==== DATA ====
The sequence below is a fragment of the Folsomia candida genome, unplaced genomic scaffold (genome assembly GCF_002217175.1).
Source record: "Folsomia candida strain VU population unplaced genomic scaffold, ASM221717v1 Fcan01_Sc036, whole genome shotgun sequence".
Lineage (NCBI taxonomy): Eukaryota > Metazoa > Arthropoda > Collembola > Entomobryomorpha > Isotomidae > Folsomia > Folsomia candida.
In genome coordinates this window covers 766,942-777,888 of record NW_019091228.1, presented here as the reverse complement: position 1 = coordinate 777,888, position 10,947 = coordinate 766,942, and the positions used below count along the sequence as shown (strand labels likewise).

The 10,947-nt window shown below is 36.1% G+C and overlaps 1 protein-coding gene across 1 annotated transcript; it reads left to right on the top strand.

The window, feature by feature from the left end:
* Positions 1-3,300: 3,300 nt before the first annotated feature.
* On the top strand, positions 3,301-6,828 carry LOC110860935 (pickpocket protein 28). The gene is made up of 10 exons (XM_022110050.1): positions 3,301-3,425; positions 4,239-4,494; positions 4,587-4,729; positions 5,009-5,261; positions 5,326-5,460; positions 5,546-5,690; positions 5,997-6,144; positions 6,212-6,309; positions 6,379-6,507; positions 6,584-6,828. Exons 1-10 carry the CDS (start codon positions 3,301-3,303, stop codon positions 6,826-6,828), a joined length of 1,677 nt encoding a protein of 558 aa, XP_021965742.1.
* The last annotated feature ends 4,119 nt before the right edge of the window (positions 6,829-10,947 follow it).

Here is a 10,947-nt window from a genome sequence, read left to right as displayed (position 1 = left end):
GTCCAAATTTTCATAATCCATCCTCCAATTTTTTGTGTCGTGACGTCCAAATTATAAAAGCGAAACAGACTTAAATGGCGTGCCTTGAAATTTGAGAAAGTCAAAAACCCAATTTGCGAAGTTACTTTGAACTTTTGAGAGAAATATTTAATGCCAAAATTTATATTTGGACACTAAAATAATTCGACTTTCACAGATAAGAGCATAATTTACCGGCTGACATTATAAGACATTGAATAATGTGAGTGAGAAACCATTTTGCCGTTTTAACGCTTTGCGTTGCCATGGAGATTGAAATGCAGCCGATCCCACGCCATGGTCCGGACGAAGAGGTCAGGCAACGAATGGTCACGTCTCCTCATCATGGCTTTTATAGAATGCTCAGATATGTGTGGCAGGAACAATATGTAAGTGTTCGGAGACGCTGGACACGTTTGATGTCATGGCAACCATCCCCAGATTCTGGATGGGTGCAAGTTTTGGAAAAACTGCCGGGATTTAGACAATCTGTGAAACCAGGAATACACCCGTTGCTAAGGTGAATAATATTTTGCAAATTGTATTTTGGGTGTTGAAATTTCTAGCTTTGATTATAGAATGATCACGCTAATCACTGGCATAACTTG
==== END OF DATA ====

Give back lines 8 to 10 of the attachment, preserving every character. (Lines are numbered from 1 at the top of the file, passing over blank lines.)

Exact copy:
* On the top strand, positions 3,301-6,828 carry LOC110860935 (pickpocket protein 28). The gene is made up of 10 exons (XM_022110050.1): positions 3,301-3,425; positions 4,239-4,494; positions 4,587-4,729; positions 5,009-5,261; positions 5,326-5,460; positions 5,546-5,690; positions 5,997-6,144; positions 6,212-6,309; positions 6,379-6,507; positions 6,584-6,828. Exons 1-10 carry the CDS (start codon positions 3,301-3,303, stop codon positions 6,826-6,828), a joined length of 1,677 nt encoding a protein of 558 aa, XP_021965742.1.
* The last annotated feature ends 4,119 nt before the right edge of the window (positions 6,829-10,947 follow it).

Here is a 10,947-nt window from a genome sequence, read left to right as displayed (position 1 = left end):